WHITTIER — A failed robbery at a Chase bank branch in Uptown Whittier Wednesday is believed to be the work of a serial robber dubbed the “Black and Blue Bandit,” according to the FBI.
He’s been linked to robberies and attempted robberies at banks in Whittier, Montebello and Downey. He was given his moniker because he wears arm slings, knee and arm braces and Band-Aids during the crimes, FBI spokeswoman Laura Eimiller said.
Wednesday’s robbery was reported at 5:01 p.m. at the bank, 13103 E. Philadelphia Street, Whittier police officials confirmed Friday.
The suspect entered the bank and passed a note to a teller demanding money, Whittier police Sgt. Jim De Masi said.
He fled the bank on foot without receiving any money, the sergeant said. “No weapon was seen.”
Whittier police said the robber wore a Band-Aid on his right cheek during the crime.
The Black and Blue Bandit has also been linked to a Nov. 12 robbery at a Chase bank branch at 896 Beverly Blvd., Eimiller said.
In that case, the robber pretended to have a weapon as he handed a teller a note demanding $4,000, Montebello police Lt. Rick Rojas said shortly after the heist.
The teller went to a back room, claiming he was going to retrieve the money for the bandit, Rojas said. The teller activated a silent alarm instead.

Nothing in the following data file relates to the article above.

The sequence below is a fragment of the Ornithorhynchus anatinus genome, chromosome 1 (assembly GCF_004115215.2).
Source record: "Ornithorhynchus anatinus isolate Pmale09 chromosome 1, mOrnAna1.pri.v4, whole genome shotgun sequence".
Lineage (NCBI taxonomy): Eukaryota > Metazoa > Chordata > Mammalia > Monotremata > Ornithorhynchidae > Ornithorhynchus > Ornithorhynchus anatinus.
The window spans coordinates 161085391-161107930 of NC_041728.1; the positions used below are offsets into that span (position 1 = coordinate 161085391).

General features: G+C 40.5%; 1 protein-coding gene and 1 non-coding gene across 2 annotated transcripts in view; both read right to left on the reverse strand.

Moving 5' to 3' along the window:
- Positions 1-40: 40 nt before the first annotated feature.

The robber apparently became nervous and ran from the bank without any cash, police said.
He was last seen headed east from the bank.
Witnesses told police the bandit was dressed in blue medical scrubs and wore a blue baseball cap and kept one of his arms in a blue sling, Rojas said. He also has blue eyes.
FBI officials said the Black and Blue Bandit had previously made an Oct. 20 visit to the Bank of America branch, 10010 Paramount Blvd. in Downey.
In that robbery, a handgun was seen tucked into his waistband, and the robber fled with about $3,300, Downey police Detective Maria Villegas said.
The FBI described the bandit as a white man in his 40s, about 5-feet 9-inches tall, 175 pounds, with acne scars on his face.
Anyone with information is asked to call the FBI’s Los Angeles 24-hour line at 800-226-8883.
SURVEILLANCE photos courtesy of the FBI